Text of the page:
And yes, there should be no structured classes or schedules in schools. And yes, let's have teachers set up in rooms and post what they'd like to teach and have the kids decide which classes to attend, if any. I have actually seen a primary & secondary school like that in Denmark, in late 1980's. And I have a friend on Facebook who attended that school, and he is very happy, successful person.

  7. I really don’t have a profound question and I can see that there are plenty here that have questions I couldn’t even articulate, but I was wondering if Lolly could find some time and write a blog or two. I would love to hear from her, just about daily things she struggled with. Things she thinks might help other wives in MOR marriages. Thank you and love you both!

    1. Yeah!!! Thanks, Tammy! 🙂

      Btw, I am SO enjoying reading your comments… A: Because you are absolutely hilarious and have me literally laughing out loud as I scroll through the comment sections and B: Because you have a way of bringing people together in love. I don't know if you even realize how your presence is transforming the comment sections. Even though we don't agree on everything, I have really come to respect you for your attitude of respect for all viewpoints. Thank you for showing by your example that we can all respect and love each other even when we disagree. I know you've been getting this a lot, but I want to be your friend, too! 🙂

  8. Serious question: is the Mormon Church extra obsessed for lack of a better word with the idea of sex addiction? How did you get into the field of sex addiction?

    1. I wouldn't say that the Mormon church is "extra obsessed", rather I would say that they are adequately concerned and perhaps the rest of the world is either consciously avoiding it or unconvinced it is a problem. Having spent a weekend with wives of porn/sex addicts, in my small little sphere of influence I have seen it's devestating effects. I hesitate to use such dramatic language, without offering you the details of the stories of these women, but you'll just have to take my word for it. In the words of an SA support group member "I have stories that if I shared with my friends, would melt their ears off." Imagine the worst case scenario, and then add in a touch more scandal and bizarre sexual deviancy. If ever someone you love has a life destroyed by sexual addiction, it might seem clear to you the church's stance. And to the credit of all the non-LDS organizations who are equally passionate on the subject, they exist, and I'm personally grateful for them.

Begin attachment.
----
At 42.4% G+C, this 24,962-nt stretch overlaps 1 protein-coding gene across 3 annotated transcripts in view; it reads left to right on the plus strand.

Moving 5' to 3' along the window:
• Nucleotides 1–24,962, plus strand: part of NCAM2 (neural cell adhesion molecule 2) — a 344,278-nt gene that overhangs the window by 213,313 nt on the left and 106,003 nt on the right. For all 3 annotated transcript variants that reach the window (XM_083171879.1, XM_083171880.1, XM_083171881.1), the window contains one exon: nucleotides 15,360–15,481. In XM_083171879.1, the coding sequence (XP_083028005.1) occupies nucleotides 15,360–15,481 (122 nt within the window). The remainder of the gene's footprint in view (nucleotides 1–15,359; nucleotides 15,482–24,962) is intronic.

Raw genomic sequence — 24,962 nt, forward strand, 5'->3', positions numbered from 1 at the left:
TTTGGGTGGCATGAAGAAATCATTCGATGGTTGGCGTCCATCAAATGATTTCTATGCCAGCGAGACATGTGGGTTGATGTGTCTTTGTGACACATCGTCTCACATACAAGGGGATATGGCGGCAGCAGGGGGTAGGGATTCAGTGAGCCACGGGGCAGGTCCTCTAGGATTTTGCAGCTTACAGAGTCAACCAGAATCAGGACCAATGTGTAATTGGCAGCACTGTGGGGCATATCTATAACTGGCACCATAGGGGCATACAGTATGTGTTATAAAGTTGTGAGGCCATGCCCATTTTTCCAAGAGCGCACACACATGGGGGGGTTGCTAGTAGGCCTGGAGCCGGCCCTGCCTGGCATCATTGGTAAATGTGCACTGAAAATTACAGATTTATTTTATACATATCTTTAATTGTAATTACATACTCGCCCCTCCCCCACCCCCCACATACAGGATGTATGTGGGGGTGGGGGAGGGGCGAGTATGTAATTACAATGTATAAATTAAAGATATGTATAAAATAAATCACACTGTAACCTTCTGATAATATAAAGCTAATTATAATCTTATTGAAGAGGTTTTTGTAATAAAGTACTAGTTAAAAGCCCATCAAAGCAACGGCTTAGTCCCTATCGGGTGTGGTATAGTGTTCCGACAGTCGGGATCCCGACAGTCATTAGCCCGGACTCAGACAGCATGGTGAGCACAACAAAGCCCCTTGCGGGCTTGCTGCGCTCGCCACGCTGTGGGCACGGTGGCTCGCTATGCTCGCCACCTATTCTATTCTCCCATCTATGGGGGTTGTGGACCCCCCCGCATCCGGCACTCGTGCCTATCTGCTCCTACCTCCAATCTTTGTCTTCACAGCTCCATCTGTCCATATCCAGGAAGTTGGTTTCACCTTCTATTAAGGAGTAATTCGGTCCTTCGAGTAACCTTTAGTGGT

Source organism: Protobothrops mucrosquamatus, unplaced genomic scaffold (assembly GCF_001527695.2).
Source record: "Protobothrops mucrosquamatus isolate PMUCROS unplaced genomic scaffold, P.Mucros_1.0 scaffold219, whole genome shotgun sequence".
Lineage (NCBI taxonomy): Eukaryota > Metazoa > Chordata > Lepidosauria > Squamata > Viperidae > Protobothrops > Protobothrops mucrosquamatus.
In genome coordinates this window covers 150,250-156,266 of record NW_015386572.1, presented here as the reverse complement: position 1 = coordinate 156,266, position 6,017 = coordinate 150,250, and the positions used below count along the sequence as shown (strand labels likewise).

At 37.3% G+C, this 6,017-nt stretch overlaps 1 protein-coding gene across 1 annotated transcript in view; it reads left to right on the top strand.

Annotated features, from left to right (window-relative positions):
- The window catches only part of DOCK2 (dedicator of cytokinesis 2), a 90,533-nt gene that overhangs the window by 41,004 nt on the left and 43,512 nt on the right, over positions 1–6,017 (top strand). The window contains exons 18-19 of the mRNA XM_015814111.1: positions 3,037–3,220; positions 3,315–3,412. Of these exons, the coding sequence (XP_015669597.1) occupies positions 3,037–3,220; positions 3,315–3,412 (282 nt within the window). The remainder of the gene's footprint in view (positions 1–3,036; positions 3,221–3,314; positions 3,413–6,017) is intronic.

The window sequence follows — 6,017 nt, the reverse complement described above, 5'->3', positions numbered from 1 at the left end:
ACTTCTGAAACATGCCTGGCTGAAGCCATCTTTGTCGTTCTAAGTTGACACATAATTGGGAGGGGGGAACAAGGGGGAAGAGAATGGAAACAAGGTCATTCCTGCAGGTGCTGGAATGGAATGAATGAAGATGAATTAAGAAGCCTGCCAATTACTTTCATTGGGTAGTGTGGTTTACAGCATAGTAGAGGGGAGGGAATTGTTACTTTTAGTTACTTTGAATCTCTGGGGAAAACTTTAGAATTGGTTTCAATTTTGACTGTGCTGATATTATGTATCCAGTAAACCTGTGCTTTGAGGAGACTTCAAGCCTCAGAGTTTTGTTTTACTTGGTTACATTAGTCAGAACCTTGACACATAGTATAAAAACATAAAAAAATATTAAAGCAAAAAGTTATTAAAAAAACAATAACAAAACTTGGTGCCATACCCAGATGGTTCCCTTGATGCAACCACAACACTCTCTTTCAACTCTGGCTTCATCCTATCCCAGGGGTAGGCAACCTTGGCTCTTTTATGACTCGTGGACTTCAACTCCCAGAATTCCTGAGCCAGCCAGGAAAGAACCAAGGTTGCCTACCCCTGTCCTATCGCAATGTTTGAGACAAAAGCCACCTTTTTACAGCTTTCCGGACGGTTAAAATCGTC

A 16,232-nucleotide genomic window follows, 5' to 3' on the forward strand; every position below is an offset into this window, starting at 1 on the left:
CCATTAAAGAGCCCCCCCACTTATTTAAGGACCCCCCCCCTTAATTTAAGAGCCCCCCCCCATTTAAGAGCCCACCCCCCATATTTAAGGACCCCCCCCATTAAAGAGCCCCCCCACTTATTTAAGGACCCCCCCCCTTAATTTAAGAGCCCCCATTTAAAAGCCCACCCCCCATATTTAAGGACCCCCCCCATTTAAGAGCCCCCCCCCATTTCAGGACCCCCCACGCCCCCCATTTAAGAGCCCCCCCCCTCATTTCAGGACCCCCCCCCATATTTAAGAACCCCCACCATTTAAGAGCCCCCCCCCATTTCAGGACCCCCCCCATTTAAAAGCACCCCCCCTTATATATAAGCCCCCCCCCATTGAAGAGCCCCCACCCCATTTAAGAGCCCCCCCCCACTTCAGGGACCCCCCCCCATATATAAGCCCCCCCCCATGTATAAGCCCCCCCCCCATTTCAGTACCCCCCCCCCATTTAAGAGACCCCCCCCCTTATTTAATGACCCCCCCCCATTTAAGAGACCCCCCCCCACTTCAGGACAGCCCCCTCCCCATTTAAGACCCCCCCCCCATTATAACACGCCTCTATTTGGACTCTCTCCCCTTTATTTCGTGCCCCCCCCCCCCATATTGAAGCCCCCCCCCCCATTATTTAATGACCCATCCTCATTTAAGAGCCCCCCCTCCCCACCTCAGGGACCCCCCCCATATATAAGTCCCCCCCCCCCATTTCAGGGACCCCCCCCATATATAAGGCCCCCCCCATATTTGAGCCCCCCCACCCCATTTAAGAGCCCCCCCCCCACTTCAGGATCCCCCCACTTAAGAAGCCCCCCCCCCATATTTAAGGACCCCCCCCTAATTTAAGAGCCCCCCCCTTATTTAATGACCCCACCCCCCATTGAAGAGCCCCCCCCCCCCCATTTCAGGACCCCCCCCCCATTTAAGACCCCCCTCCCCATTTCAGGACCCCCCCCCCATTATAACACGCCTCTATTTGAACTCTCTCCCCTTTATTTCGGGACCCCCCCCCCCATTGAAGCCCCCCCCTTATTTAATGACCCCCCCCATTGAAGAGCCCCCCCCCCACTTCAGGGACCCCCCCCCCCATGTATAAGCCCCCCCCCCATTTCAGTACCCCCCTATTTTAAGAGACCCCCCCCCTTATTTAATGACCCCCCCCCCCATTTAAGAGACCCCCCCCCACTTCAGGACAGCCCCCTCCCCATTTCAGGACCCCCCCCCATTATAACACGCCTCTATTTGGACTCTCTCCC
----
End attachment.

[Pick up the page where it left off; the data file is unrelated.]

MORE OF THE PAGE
1. ditto! and even if it isn't for religious reasons Josh. Just to know who you're voting for and why. I'm guessing Obama still 🙂

    1. For real therapists, who abide by the ethical guidelines of their profession – this type of therapy is no-bueno. I guess I'd be interested in who is actually providing this type of therapy.

    2. It's not just about "changing" sexual orientation. It gets a lot more detailed than that, saying that therapists can't even address behaviors or attractions toward the same sex. Obviously, a therapist shouldn't be trying to change a child's sexual orientation. But if a child is disturbed by their same-sex attractions (even if the child is bisexual or predominantly heterosexual), it can't be addressed in the context of that child's value system if that value system doesn't match the value system of state laws. It's denying access to care. People might not agree with others' value systems, but should they be legislating those beliefs to limit others' choices? It's a little ironic, all things considered…

    3. I am so excited and pleased that this lw was passed. It recognizes that being gay, like being left-handed, is not a behaviour or a value that needs to have morality place on it. Hopefully more states will follow.

  9. Josh, I feel like we're buds. Thanks for coming out in such a spectacular fashion, because your posts are like hanging out with friends for me.
    I regularly talk to my husband about some of the issues you bring up and I'm like, "So Josh said…" and he just assumes it's you. So you and Ree Drummond are like my homies in the computer that I talk about all the time and whom I would LOVE to have hummus with sometime. Except I'm partial to fancy what crackers with mine. Hope you're not worrying about carbs!

  10. Josh, thanks again for your very wonderful serious posts, and your very wonderful humorous posts. And Lolly, thank you for accepting that this means you basically have very little privacy in your life, as well.
    I'm a straight female who has not experienced hardly anything you describe, yet your process of dealing with life, questions, dilemmas, difficulties, growth and all that really strikes a chord with me. Your approach frequently has me in tears, so I guess there must be something overall human about it that even with all the differences shows a commonality of human experience and really connects with my heart. The world can always use people willing to stand up and make it a better place.

  11. Josh, I know I'm not going to get any dittoes, because I'm way too late with my question here, but maybe you could briefly answer few more anyway? 😛 😀
    Ok so my question is, Do you think that raising a son would have been more difficult in your life, with you having to explain to him your life choices as a gay man?

  12. Josh, do you really believe you can get rid of your same sex attraction, and do you believe in reparative therapy?

  13. I know this is also too late for any dittoes, but maybe you can address this at some point.

    The Spring 2012 issue of Women's Exponent II had an article, "Loving, Valuing, Nurturing and Empowering LGBTQ Youth in the LDS Church." In this article, a young women wrote